148* 25.7' West
July 21, 2010

Luckily our challenges on the high seas are self-inflicted. The boat is going along fine with only a jib sheet breaking thus far. Brad has even devised a "fix" so that it can't chafe through again.
We are currently experiencing a technological challenge in that the modem doesn't seem to be working with the SSB radio. That means we are not able to send or receive sailmail. How can I post this blog entry? Well, luckily we have redundancy in the form of a satellite phone!

cros 007 One of the “Dishes Fairies” caught in the act

But not the one who left the hatches open!

I had a seriously challenging evening in the galley. I was feeling sorry for myself because the floor below me was moving and my work area also happens to be the door to my refrigerator. When just as I was about to serve up our dinner, a wave came over the bow and through the hatch and port light above my head that I didn't realize the dishes fairy had left open (yes, there is a "dishes fairy" aboard CAPAZ - I make a bunch of dirty dishes and somehow they end up clean and put away!) pouring gallons of salt water on my head, into the mashed potatoes and dousing the stove. You could say that I lost it a little bit, but despite Neptune's efforts, dinner was not a loss.

Wednesday, July 21, 2010

Day 1: Hawaii, Here We Come!

12* 57.4' South
148* 05.9' West
July 20, 2010

We had an uneventful (and that's how you want it) trip out the Tiputa Passe at Rangiroa around 11:00 am. We had a dolphin swimming with us out the Passe and he stayed with us for about 15 minutes. The winds have not calmed as the forecast predicted, but instead have stayed right where CAPAZ likes them between 18 and 25 knots. We are cruising along trying to point just east of Hawaii and achieving that goal pretty easily with the wind either right at the beam or just a little ahead of it.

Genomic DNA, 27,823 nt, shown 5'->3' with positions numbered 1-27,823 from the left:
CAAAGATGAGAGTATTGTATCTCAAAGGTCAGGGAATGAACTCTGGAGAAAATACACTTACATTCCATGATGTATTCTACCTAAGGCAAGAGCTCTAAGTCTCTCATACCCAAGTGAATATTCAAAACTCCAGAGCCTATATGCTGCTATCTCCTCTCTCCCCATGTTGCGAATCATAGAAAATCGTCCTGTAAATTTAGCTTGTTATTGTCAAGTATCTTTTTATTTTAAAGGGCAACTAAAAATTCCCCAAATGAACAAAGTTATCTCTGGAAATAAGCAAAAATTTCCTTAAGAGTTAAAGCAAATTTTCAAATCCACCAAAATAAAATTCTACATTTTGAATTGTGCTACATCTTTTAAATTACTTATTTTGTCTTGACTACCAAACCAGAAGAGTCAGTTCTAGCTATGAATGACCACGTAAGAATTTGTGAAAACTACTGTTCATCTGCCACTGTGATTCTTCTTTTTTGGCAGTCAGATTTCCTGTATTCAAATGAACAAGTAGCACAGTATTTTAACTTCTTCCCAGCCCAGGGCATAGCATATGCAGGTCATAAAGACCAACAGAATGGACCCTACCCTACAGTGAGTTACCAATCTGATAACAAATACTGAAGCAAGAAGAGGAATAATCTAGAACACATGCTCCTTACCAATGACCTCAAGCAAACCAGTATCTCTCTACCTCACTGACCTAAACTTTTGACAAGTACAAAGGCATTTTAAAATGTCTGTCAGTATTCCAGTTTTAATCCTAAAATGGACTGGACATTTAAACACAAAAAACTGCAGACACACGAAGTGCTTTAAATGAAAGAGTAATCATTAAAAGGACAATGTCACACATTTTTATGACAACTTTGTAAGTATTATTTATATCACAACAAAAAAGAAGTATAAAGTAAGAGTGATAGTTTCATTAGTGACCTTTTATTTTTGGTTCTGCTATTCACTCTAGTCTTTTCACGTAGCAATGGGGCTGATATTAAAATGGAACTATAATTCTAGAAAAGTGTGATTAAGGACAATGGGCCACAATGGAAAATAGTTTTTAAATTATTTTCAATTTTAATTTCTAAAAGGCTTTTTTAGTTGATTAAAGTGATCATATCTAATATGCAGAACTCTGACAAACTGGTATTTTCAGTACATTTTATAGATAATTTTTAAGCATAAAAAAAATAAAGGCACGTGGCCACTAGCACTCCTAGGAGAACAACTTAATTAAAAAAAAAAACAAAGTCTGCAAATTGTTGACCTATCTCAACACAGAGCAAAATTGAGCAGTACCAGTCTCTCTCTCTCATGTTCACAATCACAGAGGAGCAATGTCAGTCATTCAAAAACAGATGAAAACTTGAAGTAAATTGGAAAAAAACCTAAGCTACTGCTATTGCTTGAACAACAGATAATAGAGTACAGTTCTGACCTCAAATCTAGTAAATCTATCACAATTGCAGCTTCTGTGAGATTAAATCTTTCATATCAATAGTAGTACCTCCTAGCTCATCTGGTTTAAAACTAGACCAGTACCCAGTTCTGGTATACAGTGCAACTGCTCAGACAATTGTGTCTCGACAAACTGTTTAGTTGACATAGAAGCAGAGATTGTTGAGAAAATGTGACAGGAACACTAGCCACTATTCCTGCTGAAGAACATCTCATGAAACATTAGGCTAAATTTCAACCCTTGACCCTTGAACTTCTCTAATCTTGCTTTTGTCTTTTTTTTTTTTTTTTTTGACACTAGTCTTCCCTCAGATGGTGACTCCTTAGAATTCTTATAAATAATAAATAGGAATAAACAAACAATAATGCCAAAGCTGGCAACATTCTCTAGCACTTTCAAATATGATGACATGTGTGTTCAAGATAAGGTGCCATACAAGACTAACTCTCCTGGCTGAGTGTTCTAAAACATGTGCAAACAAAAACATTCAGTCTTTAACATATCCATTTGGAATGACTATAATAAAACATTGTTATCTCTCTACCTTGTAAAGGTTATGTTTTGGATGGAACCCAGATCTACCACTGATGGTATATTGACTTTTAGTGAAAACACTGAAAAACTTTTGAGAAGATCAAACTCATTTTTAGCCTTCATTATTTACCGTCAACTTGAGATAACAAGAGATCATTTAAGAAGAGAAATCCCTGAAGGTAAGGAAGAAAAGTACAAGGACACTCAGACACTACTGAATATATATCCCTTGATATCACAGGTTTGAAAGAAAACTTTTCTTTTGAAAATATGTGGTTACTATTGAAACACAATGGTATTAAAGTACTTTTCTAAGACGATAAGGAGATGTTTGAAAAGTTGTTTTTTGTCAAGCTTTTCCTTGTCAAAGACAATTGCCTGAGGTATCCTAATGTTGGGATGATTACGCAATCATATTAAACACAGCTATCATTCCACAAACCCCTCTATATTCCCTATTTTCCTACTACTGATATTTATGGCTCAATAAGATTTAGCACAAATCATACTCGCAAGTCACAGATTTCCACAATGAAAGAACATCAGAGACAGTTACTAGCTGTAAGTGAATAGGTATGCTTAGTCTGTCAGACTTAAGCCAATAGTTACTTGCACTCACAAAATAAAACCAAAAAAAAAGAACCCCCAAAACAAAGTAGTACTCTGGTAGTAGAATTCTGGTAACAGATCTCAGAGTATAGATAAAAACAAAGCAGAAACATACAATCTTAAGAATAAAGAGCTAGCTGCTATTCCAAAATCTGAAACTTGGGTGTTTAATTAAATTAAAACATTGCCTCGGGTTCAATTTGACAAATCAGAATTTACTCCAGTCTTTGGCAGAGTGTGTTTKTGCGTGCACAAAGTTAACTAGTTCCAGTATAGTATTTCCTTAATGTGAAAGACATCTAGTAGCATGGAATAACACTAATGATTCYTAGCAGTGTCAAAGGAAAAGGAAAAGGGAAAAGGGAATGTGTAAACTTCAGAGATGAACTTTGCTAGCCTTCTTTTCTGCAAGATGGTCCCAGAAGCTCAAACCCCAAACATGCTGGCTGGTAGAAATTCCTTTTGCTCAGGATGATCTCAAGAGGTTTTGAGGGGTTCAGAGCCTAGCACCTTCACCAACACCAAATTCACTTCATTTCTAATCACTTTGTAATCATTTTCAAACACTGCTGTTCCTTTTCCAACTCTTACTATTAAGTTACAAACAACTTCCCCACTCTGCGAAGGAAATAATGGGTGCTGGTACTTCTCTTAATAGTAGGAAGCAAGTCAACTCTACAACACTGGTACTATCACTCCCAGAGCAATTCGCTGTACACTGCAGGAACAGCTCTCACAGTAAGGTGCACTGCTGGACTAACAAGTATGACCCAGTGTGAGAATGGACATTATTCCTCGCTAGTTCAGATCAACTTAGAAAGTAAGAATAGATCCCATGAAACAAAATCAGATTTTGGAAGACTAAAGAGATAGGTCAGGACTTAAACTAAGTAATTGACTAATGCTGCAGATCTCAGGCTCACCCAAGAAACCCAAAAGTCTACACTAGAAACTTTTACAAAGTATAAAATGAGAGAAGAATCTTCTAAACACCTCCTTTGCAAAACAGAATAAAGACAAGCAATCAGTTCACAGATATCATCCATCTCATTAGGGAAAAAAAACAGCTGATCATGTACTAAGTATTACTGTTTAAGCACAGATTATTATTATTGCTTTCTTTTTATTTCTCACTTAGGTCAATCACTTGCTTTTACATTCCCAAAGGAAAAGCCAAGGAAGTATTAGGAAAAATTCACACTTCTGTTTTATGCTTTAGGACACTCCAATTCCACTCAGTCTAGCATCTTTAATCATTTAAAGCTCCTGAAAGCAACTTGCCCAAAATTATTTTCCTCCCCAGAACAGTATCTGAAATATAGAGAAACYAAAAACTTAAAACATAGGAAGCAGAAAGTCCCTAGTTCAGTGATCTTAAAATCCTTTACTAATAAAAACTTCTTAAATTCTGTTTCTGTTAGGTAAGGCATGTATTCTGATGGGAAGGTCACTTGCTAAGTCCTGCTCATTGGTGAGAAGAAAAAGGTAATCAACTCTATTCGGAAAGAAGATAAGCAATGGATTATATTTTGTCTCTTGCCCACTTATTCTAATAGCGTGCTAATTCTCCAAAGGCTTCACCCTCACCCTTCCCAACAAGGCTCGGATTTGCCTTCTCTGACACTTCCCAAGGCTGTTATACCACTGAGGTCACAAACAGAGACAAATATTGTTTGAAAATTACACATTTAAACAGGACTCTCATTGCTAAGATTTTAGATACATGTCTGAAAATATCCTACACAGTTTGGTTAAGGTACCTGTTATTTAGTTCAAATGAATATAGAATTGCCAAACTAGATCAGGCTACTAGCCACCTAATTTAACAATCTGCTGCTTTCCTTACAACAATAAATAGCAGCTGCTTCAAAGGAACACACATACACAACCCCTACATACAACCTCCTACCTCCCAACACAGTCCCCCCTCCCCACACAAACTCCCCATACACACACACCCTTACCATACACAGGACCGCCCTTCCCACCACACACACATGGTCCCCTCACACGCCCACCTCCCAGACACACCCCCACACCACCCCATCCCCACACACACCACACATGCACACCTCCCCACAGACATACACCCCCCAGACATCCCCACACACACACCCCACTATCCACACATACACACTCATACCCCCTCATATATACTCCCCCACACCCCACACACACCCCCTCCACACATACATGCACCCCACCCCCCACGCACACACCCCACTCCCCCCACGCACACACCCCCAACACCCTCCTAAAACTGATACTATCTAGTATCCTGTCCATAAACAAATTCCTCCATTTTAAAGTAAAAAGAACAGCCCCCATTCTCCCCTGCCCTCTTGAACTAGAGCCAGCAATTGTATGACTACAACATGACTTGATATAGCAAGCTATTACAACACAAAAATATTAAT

Everyone seemed to spend most of today letting their bodies get acclimated to the movement of the boat. Really not much to report except that we are all glad to be underway. The boys are excited to be on to Hawaii and somewhat familiar territory. They have big plans for our time back in Seattle while Brad and CAPAZ make their way toward the mainland. We have also started talking about where we want to go in British Columbia before we bring the boat back to Seattle around the first of November.

Monday, July 19, 2010

Honolulu Bound

July 19, 2010

Rangiroa, Tuamotus, French Polynesia

14* 58.1’ South and 147* 38.2’ West